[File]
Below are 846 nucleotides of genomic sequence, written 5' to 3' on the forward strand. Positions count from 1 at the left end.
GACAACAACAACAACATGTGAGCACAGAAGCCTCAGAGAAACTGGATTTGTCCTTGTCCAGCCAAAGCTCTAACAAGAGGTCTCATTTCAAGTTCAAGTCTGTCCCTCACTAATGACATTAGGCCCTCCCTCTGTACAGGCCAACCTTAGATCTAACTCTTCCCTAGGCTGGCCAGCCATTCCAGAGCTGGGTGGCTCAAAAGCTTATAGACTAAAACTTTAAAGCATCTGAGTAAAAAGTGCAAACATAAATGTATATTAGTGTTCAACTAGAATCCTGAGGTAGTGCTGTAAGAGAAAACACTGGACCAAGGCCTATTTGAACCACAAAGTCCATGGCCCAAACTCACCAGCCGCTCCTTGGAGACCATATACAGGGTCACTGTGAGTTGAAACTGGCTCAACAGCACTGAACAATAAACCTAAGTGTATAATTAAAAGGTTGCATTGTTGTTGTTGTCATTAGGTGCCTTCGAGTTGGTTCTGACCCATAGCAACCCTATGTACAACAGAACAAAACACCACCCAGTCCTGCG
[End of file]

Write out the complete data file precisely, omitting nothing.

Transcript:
Below are 846 nucleotides of genomic sequence, written 5' to 3' on the forward strand. Positions count from 1 at the left end.
GACAACAACAACAACATGTGAGCACAGAAGCCTCAGAGAAACTGGATTTGTCCTTGTCCAGCCAAAGCTCTAACAAGAGGTCTCATTTCAAGTTCAAGTCTGTCCCTCACTAATGACATTAGGCCCTCCCTCTGTACAGGCCAACCTTAGATCTAACTCTTCCCTAGGCTGGCCAGCCATTCCAGAGCTGGGTGGCTCAAAAGCTTATAGACTAAAACTTTAAAGCATCTGAGTAAAAAGTGCAAACATAAATGTATATTAGTGTTCAACTAGAATCCTGAGGTAGTGCTGTAAGAGAAAACACTGGACCAAGGCCTATTTGAACCACAAAGTCCATGGCCCAAACTCACCAGCCGCTCCTTGGAGACCATATACAGGGTCACTGTGAGTTGAAACTGGCTCAACAGCACTGAACAATAAACCTAAGTGTATAATTAAAAGGTTGCATTGTTGTTGTTGTCATTAGGTGCCTTCGAGTTGGTTCTGACCCATAGCAACCCTATGTACAACAGAACAAAACACCACCCAGTCCTGCG